Experiential marketing is the latest buzzword in marketing circles. In an age in which people are more averse to advertisements than ever, using ad-blockers to get rid of pop-up ads online and clicking past the ads on streaming services, it’s more important than ever for brands to find a way to meaningfully connect with consumers. Today’s customers want to experience brands, and that is what experiential marketing aims to do: engage customers through unique experiences that encourages them to share the positive feelings and impressions that they got from the experience. 

There’s a general idea that experiential marketing initiatives must be expensive, and many are. But the same rules for successful experiential campaigns apply to businesses with bottomless budgets and to businesses that run a tight bottom line. When all is said and done, the customer wants to feel like they have had a unique experience with your brand that highlights what your brand is about. Whether that costs thousands or just one hundred dollars is up to you.

Research your target market

Who is the customer you most want to reach with your experiential campaign? Are they male, female or a percentage of both? How old are they? How do they engage with your brand? What kind of social media do they use? What other experiential marketing campaigns have targeted this customer base? Is there anything you can learn from them?

Knowing who you are creating an experience for is important. This will help you decide what kind of place works well for the experience, how it will be shared (older customers gravitate towards LinkedIn and Twitter, for example, while younger audiences are more apt to use Instagram), and what kinds of tweaks you’ll make that will speak to this audience in a way that is unique to you and your brand. 

Get creative

Grab a pen and paper and jot down some ideas about your business. What kind of feeling do you want to inspire in your customers? What does your brand stand for? What are your values? What are some ideas of how you might share these with your consumers in an experience? Let these ideas percolate. Take a look online for some examples of experiential campaigns that other companies have run for ideas on what you might do yourself. 

Some companies have done simple campaigns that provided a big impact. Finnish ice cream maker Valio Jäätelöfabriikki combined ice cream and Instagrammable spaces when it created a special hotel room that was designed to be as photogenic as possible. The decor was a shade of pink reminiscent of ice cream, a Spotify playlist and movie playlist of sweet songs and films were available to listen to and watch, the bathroom was stocked with sweet-smelling Lush products and the fridge was packed with ice cream treats. For just $70 more than the standard hotel room rate, customers could book it and create unforgettable Instagram images to share while tagging the ice cream brand.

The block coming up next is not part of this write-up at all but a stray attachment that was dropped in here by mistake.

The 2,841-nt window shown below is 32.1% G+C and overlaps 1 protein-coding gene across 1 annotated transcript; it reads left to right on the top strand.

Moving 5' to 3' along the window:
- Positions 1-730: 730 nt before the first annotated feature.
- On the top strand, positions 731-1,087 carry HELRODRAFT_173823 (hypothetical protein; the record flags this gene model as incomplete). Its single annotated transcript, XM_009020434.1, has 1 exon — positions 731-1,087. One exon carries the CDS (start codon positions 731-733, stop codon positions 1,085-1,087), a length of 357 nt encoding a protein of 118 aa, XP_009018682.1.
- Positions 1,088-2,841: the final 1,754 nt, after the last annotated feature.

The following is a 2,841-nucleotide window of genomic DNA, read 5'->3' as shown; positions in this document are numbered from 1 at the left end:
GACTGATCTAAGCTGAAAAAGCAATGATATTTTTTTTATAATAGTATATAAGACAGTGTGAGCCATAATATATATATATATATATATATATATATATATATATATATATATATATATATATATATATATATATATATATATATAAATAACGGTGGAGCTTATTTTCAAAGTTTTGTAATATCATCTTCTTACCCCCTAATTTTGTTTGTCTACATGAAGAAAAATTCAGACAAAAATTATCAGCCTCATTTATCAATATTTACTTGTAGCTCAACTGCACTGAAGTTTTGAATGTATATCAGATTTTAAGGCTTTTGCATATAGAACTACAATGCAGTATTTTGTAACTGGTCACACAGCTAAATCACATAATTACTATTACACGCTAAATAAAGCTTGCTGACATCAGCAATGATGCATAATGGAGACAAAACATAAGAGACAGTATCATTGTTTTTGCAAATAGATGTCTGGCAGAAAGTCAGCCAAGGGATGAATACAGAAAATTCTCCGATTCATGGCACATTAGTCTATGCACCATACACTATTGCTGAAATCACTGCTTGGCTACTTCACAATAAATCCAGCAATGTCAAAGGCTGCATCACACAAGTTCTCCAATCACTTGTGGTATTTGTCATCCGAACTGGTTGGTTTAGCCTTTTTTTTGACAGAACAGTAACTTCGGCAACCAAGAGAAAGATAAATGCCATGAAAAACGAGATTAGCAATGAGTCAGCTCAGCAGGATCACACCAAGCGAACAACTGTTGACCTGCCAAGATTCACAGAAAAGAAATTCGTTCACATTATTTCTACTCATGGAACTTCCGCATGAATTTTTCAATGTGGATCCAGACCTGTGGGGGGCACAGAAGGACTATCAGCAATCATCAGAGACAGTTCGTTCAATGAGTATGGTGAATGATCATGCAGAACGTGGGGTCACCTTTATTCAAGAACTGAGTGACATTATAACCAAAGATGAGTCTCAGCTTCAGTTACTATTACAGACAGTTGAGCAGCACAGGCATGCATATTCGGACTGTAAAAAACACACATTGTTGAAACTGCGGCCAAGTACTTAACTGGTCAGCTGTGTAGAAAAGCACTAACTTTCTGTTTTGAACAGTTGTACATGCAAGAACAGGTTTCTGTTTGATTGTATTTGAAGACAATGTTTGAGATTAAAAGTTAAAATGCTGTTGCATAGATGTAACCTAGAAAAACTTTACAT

While you may not have the budget to commission a specially designed hotel room, you might be able to create an Instagrammable space in your shop or at an event in order to give your customers a place to snap pictures of themselves with your products.

Piggyback on other events

No one said you had to create an event entirely on your own. Based on your target market, look into piggybacking on spaces and events already in existence that are designed to reach this customer base. For example, if your product targets seniors, look into programs at retirement homes that you may be able to join. If your product targets university students, get in touch with local universities and colleges to find out about any campus festivals or events that would be a match for your campaign. 

Don’t go overboard

When planning an event, especially one that is meant to connect consumers with the brand you’ve spent countless hours and energy creating, it can be tempting to want to do everything all at once. The challenge in creating a successful experience is to keep the focus narrow and razor-sharp. Execute one idea at a time, and execute it well, rather than executing several ideas at once and diluting both your efforts and the effect of the experience. 

Brand your event 

When planning an experiential campaign, it’s easy to get lost in the experience itself and forget that your brand needs to be visible and an inextricable part of the campaign. Create a hashtag for social for the campaign, print some custom stickers or custom labels with your logo on them to give away as swag. Or get creative with chalk drawings of your logo on sidewalks if the event is outdoors, or with floor decals if it’s indoors. Find unique ways to display your brand logo or colors and give your customers a reason to share the image on social or tell their friends about it later. This is your chance to get the word about your handmade products out there, so take advantage and let your brand shine.